Ukraine Defiant: A Russian art museum grapples with a Russian war
Everyone has a dark side. Countries, too, says Maria Zavialova, the curator for the Museum of Russia Art in Minneapolis. She calls it the collective shadow, a term she pulls from Jungian psychology.
“Every human being, every society has a shadow,” according to Zavialova.
Consequences are fatal when we repress it, she says.
“This shadow has to be integrated, has to be discussed, so words bring light to that shadow, if you displace it outside, then you go to war,” Zavialova says.
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This idea is at the heart of two concurrent exhibitions at the Museum of Russian Art: “Ukraine Defiant: Paintings by Elena Kalman” and “Premonition of a Dystopian Russia.” Both exhibitions run through mid-July.
As of early January, these shows weren’t even on the calendar, says Michelle Massey, the museum’s director of public programming. Originally, the museum was slated to open a show featuring thousands of Russian dolls from its collection.
But Zavialova, who is originally from Saint Petersburg, postponed that show after connecting with Ukrainian-American artist and architect Elena Kalman. Kalman started painting when Russia started the war a year ago.
“She used materials that she had at hand: paper, wrapping paper, and even some plastic bags,” Zavialova says. “That has the immediacy of that response to the war, expressed even in the technique.”
“Ukraine Defiant” features 12 paintings that feel like a bomb has gone off in each one. They spin out, off the canvases.
To put this exhibition in context, Zavialova also curated “Premonition of a Russian Dystopia.”
At its center is the “Mutants” series by the late Soviet-era artist Geli Korzhev. In these dark canvases, semi-human beasts twist and moan, marked by fleshy horns and tails.
“These creatures that he showed were his description of what was coming,” Zovialovia says. “Even though he was a pro-Soviet artist, and he painted the series at the end of the ’80s and into the ’90s, before Putin officially became the president.”
During the installation of her exhibition in early March, Kalman toured the gallery. She and her husband flew in from Connecticut for the show. They were both born and raised in Ukraine, she says, and in 1979 they came to the U.S.
“We left as refugees, as political refugees, as enemies of the state,” says Kalman, explaining that Ukraine was still part of the Soviet Union then. While they’ve never returned — “impossible,” she says — a year ago, they took a trip to Berlin.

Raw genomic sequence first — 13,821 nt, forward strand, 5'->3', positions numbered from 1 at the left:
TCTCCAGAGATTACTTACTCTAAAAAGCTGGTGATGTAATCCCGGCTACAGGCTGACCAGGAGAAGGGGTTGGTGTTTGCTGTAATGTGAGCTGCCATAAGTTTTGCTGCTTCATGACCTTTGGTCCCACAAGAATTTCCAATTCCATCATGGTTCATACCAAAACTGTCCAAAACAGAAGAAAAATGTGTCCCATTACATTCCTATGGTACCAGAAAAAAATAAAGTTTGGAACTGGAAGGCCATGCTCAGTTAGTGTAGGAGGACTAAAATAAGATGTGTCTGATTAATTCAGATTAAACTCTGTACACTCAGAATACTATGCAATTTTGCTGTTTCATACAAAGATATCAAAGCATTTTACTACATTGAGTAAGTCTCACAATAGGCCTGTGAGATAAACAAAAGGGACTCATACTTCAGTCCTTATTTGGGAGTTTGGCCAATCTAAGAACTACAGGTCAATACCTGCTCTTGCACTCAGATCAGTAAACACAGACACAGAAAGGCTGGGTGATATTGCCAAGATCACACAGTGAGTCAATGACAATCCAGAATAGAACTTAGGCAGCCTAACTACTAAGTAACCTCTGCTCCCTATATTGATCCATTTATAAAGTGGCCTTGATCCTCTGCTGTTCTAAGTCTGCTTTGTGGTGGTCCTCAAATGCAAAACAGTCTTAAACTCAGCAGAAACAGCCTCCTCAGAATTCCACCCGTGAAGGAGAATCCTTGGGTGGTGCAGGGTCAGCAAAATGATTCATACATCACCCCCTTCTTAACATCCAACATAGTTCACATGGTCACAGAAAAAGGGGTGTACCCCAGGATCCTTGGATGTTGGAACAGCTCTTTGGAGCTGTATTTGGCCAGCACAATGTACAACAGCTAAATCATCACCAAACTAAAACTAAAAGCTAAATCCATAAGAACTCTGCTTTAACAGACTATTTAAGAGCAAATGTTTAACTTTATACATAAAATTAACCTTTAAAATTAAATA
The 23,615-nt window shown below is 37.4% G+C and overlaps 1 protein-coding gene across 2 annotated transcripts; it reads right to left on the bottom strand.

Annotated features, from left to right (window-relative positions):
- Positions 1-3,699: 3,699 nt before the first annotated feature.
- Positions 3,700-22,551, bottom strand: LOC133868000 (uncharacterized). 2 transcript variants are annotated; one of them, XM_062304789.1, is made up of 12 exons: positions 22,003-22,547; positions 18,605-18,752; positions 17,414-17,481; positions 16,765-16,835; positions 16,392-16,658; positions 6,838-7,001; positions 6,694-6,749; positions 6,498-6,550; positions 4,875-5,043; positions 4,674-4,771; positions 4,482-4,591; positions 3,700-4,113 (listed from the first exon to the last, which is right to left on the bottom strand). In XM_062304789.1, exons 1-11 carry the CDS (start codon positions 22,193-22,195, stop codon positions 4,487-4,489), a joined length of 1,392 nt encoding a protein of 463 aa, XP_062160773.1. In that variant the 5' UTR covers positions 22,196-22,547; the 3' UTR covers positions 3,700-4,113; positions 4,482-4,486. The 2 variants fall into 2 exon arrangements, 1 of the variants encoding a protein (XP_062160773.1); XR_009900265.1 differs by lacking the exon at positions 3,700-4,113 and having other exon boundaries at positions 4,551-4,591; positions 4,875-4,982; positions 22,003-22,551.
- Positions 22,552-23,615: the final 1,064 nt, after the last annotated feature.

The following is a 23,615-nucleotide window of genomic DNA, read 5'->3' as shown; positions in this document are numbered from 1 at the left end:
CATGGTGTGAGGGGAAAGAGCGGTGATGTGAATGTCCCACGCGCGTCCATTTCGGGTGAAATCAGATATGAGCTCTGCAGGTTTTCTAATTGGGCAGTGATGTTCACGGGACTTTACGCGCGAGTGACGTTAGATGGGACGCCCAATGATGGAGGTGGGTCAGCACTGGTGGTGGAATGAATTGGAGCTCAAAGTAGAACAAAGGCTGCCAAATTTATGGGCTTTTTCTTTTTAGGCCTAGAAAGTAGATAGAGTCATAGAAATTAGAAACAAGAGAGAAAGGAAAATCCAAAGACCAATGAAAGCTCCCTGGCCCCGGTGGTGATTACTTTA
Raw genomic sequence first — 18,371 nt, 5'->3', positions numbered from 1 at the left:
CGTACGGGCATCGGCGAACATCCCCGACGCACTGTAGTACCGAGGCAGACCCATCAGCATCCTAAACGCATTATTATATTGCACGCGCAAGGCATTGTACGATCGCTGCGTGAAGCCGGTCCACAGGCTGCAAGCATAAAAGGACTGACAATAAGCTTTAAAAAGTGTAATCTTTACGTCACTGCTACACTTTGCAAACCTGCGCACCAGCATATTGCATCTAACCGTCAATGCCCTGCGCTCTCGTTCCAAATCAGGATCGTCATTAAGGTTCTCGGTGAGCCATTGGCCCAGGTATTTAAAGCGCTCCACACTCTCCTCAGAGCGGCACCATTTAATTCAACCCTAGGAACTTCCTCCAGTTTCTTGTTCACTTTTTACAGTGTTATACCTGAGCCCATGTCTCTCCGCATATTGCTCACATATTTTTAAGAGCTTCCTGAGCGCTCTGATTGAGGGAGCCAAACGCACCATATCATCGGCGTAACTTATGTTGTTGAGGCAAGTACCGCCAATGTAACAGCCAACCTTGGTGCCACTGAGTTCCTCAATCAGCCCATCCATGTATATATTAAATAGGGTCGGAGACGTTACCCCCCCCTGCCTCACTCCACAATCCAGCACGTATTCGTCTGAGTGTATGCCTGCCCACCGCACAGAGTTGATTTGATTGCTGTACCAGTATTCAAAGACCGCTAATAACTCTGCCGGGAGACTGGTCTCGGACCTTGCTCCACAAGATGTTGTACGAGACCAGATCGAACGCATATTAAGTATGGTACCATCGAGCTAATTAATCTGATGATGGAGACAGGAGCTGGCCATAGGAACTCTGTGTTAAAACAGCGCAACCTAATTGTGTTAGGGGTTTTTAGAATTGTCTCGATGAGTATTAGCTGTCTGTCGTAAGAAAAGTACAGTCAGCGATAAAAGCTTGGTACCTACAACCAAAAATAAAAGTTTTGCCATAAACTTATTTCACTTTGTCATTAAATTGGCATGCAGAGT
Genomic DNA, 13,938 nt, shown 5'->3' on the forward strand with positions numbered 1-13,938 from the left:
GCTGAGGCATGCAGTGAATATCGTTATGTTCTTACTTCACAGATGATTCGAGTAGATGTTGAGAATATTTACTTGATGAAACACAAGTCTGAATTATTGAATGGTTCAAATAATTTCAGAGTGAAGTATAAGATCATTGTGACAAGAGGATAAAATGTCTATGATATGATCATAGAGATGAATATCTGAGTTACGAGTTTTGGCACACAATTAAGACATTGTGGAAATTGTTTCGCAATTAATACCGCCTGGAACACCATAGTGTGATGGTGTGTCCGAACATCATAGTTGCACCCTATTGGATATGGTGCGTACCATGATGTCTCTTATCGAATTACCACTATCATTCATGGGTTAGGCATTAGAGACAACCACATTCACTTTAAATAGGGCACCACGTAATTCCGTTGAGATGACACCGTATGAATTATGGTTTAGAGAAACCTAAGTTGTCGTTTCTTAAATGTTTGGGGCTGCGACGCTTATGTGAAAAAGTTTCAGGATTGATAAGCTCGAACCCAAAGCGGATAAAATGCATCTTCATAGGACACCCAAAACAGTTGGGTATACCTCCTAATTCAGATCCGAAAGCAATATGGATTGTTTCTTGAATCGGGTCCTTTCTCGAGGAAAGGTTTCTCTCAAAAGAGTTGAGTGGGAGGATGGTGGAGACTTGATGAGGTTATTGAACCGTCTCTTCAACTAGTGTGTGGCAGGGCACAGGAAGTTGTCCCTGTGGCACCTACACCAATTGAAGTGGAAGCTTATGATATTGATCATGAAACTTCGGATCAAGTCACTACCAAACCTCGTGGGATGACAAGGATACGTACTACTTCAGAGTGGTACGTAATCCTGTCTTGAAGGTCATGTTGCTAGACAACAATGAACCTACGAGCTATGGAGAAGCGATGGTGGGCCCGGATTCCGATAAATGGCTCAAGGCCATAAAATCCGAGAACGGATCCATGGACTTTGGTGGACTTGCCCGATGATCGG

“We saw Ukrainian refugees coming to the [Berlin] station with their children, with their pets in cages; old and young people who were uprooted and thrown into a completely unknown future,” she says. “I saw that, and it affected me greatly.”
So, she started painting and continues to. Her mixed-media paintings on paper are large —spanning more than seven feet in length — and feature varying Ukrainian landscapes trampled by war.
In her frenzied style, which Kalman describes as aggressive and confrontational, she shows us scenes including a bombed-out Kyiv; a burning home with laundry still hanging on the line; fields red with blood. People are absent.
“I wanted it to be kind of like in the Russian novels,” she says. “It's almost always there is some kind of description of a landscape that relates to an inner state of the soul of a main character. So, this is an inner state of Russian and Ukrainian tragedy.”
She stands in front of “Plunged into Darkness,” a 2023 nightscape of a city in ruins lit by a crescent moon.
“Even the buildings that are standing intact are dark,” Kalman says. “The night is coming, and there is no light in the windows and it's cold. It's winter and they don't have heat."
Kalman created these images to remind people that the crisis continues.
“That's the basic goal of my exhibit: to keep the people thinking about this war,” she says. “People are so overwhelmed with so many different news, that something that started a year ago might just slip from their consciousness.”
On opening night March 3, Kalman spoke to the crowd.
"I feel very connected to everything that's happening right now in Ukraine,” she said.
She explained that the connection between her work and that of the Russian dystopia exhibition is key.
“Because it’s almost like the seeds of this ugliness of distortion, of some fatal defects in character that the Russian government and military, have already been exhibited in the 1990s — that was a seed that grew into the present-day aggression.”
Earlier that day, Zavialova, stood in front of a painting in the dystopian series called “The Fight,” a 1987 canvas by Korzhev. In it a gargoyle-like beast sinks its fangs into the shoulder of a man stripped down to his red underwear — Soviet red, she says.
“It's the fight between the beast and the human, and in a country with an authoritarian regime, there is always that fight going on,” Zavialova says. From the shadows, a glistening yellow eye appears. “Is it the future beneficiary of the collapse of the system? We don't quite know, but someone is behind it.”
The museum has the largest collection of Soviet-era art outside of Russia, Zavialova says, which has made it a target at times for anti-Russian sentiment.
From the onset of the war, she wanted to make it clear that the museum supports Ukraine and is anti-war. A Ukraine flag, which can be seen from I-35, is painted outside on the building’s tower, and since April 2022 there has been an ongoing anti-war exhibition featuring the work of Ukrainian and Russian cartoonists.
“We are the American Museum of Russian Art, and we stand against the war, like a lot of Russians do,” she says. “We also support Russian-Americans. We don't want that culture to be canceled or eliminated, because they are our fellow Americans.”